The key note speech will be based on the newly published policy brief on “Ageing in the Digital Era” by the UNECE and highlight the barriers to digital technology adoption and the use of digital tools in later life and suggest action areas for policy makers. Panelists will discuss various policy considerations for governments to adopt.

Learn more and register here: https://hopin.com/events/unisa-iasia-hybrid-conference

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CoNGO Notes: For more information on the NGO Committee on Ageing-NY, please visit ngocoa-ny.org. For more information on the NGO Committee on Ageing-Vienna, please visit ngoageingvie.org. For more information on the NGO Committee on Ageing-Geneva, please visit ageingcommitteegeneva.org. For more information on the NGO Committee on Intergenerational Solidarity, please email the vice chair at susanneseperson@gmail.com. 

South-South Sharing of Experiences in Macro-Financial Policies for Structural Transformation

UNITED NATIONS CONFERENCE ON TRADE AND DEVELOPMENT

Meeting the 2030 Agenda and the Sustainable Development Goals (SDGs) is inextricably linked with the process of structural transformation. Macroeconomic and financial policies are a key area in which many developing countries face limitations in their capacity to effectively design, manage, coordinate, implement, and evaluate the policy levers of structural transformation. South-South sharing of experiences, including by drawing lessons from success stories such as China’s development strategy, can help to address this shortcoming and assist national capacity-building.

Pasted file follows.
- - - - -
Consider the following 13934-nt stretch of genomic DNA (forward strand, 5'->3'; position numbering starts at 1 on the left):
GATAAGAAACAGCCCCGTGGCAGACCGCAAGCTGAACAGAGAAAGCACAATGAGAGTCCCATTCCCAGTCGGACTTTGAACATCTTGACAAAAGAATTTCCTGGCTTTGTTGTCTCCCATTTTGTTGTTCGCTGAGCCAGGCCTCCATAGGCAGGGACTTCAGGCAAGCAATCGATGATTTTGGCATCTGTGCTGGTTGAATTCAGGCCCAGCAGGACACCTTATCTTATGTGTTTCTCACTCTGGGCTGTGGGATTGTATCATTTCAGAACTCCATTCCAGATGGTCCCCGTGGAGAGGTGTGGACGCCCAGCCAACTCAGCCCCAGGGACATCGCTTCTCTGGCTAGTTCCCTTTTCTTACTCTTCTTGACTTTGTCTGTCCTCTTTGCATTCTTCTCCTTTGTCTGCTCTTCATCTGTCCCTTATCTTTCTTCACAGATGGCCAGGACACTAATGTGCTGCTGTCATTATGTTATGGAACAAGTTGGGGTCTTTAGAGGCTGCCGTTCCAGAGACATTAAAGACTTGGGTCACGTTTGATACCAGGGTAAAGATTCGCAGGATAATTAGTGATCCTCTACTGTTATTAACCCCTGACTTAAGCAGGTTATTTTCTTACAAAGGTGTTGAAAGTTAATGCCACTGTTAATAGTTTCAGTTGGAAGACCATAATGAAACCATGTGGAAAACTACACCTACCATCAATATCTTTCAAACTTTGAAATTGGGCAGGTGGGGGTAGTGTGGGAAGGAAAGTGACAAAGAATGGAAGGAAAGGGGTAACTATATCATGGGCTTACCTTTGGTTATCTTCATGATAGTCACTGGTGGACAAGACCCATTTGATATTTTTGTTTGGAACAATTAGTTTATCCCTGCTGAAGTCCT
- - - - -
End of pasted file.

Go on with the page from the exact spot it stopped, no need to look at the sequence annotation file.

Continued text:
China’s successful development experience over the past 40 years has been based on a pragmatic, gradual and experimental approach to development. Many other developing countries adopted policy strategies that emphasize reducing state influence over key macroeconomic policy levers such as exchange rates and interest rates, combined with broad-based liberalization and privatization at the sectoral level. This latter approach did not result in structural transformation. As such, China’s experience may act as a reference point from which other developing countries can assess alternative economic policy options that are consistent with their own objectives for structural transformation and adapted to their own specific circumstances.

This webinar looks at macroeconomic and financial policies from a comparative cross-country perspective. It aims at fostering a better understanding of the key macroeconomic and financial policy challenges that developing countries face and the extent to which China’s development strategy, trajectory and dynamics can inform other countries’ macroeconomic and financial policy strategies.

Register here: us02web.zoom.us/webinar/register/WN_ryV6dH_4SsKEuaGb7o44tw

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CoNGO Notes: For more information on the NGO Committee on Financing for Development, please visit ngosonffd.org. For more information on the NGO Committee on Sustainable Development-Vienna, please visit ngocsdvienna.org. For more information on the NGO Committee on Sustainable Development-NY, please visit ngocsd-ny.org.

Financing a sustainable recovery: the role of debt-relief instruments

Dear Colleagues,

Please join us for an HLPF Side Event on “Financing a sustainable recovery: The role of debt-relief instruments.”